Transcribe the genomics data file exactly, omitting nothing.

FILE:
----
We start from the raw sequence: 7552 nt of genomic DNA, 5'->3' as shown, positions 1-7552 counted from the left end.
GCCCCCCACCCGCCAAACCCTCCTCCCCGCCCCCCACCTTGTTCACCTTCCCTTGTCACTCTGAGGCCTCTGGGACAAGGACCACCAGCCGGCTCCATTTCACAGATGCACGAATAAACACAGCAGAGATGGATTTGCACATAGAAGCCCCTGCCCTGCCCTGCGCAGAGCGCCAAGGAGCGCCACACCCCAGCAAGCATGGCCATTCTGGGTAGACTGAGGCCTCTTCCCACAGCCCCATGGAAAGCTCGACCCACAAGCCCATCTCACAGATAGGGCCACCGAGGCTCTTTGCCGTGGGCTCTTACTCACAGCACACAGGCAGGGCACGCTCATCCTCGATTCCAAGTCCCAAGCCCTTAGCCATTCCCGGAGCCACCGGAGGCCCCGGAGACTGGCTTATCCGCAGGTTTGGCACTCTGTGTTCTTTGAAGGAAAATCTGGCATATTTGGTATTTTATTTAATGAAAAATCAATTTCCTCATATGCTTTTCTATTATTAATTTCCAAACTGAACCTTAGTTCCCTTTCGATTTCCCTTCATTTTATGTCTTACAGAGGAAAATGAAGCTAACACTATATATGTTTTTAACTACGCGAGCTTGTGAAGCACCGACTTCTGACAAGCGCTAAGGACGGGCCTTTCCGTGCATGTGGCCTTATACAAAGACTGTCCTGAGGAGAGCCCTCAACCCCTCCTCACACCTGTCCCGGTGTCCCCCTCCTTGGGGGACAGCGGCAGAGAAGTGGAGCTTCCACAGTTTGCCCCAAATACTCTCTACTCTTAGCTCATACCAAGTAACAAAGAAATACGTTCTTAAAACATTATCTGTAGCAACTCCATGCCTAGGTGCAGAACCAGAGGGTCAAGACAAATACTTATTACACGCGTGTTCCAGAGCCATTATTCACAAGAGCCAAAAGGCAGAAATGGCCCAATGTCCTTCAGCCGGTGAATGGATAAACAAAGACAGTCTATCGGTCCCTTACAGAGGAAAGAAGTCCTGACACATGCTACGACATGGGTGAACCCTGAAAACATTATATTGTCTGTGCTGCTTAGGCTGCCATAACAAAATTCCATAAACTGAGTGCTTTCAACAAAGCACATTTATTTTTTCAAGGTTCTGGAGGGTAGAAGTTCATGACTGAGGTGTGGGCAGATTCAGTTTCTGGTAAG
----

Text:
We start from the raw sequence: 7552 nt of genomic DNA, 5'->3' as shown, positions 1-7552 counted from the left end.
GCCCCCCACCCGCCAAACCCTCCTCCCCGCCCCCCACCTTGTTCACCTTCCCTTGTCACTCTGAGGCCTCTGGGACAAGGACCACCAGCCGGCTCCATTTCACAGATGCACGAATAAACACAGCAGAGATGGATTTGCACATAGAAGCCCCTGCCCTGCCCTGCGCAGAGCGCCAAGGAGCGCCACACCCCAGCAAGCATGGCCATTCTGGGTAGACTGAGGCCTCTTCCCACAGCCCCATGGAAAGCTCGACCCACAAGCCCATCTCACAGATAGGGCCACCGAGGCTCTTTGCCGTGGGCTCTTACTCACAGCACACAGGCAGGGCACGCTCATCCTCGATTCCAAGTCCCAAGCCCTTAGCCATTCCCGGAGCCACCGGAGGCCCCGGAGACTGGCTTATCCGCAGGTTTGGCACTCTGTGTTCTTTGAAGGAAAATCTGGCATATTTGGTATTTTATTTAATGAAAAATCAATTTCCTCATATGCTTTTCTATTATTAATTTCCAAACTGAACCTTAGTTCCCTTTCGATTTCCCTTCATTTTATGTCTTACAGAGGAAAATGAAGCTAACACTATATATGTTTTTAACTACGCGAGCTTGTGAAGCACCGACTTCTGACAAGCGCTAAGGACGGGCCTTTCCGTGCATGTGGCCTTATACAAAGACTGTCCTGAGGAGAGCCCTCAACCCCTCCTCACACCTGTCCCGGTGTCCCCCTCCTTGGGGGACAGCGGCAGAGAAGTGGAGCTTCCACAGTTTGCCCCAAATACTCTCTACTCTTAGCTCATACCAAGTAACAAAGAAATACGTTCTTAAAACATTATCTGTAGCAACTCCATGCCTAGGTGCAGAACCAGAGGGTCAAGACAAATACTTATTACACGCGTGTTCCAGAGCCATTATTCACAAGAGCCAAAAGGCAGAAATGGCCCAATGTCCTTCAGCCGGTGAATGGATAAACAAAGACAGTCTATCGGTCCCTTACAGAGGAAAGAAGTCCTGACACATGCTACGACATGGGTGAACCCTGAAAACATTATATTGTCTGTGCTGCTTAGGCTGCCATAACAAAATTCCATAAACTGAGTGCTTTCAACAAAGCACATTTATTTTTTCAAGGTTCTGGAGGGTAGAAGTTCATGACTGAGGTGTGGGCAGATTCAGTTTCTGGTAAG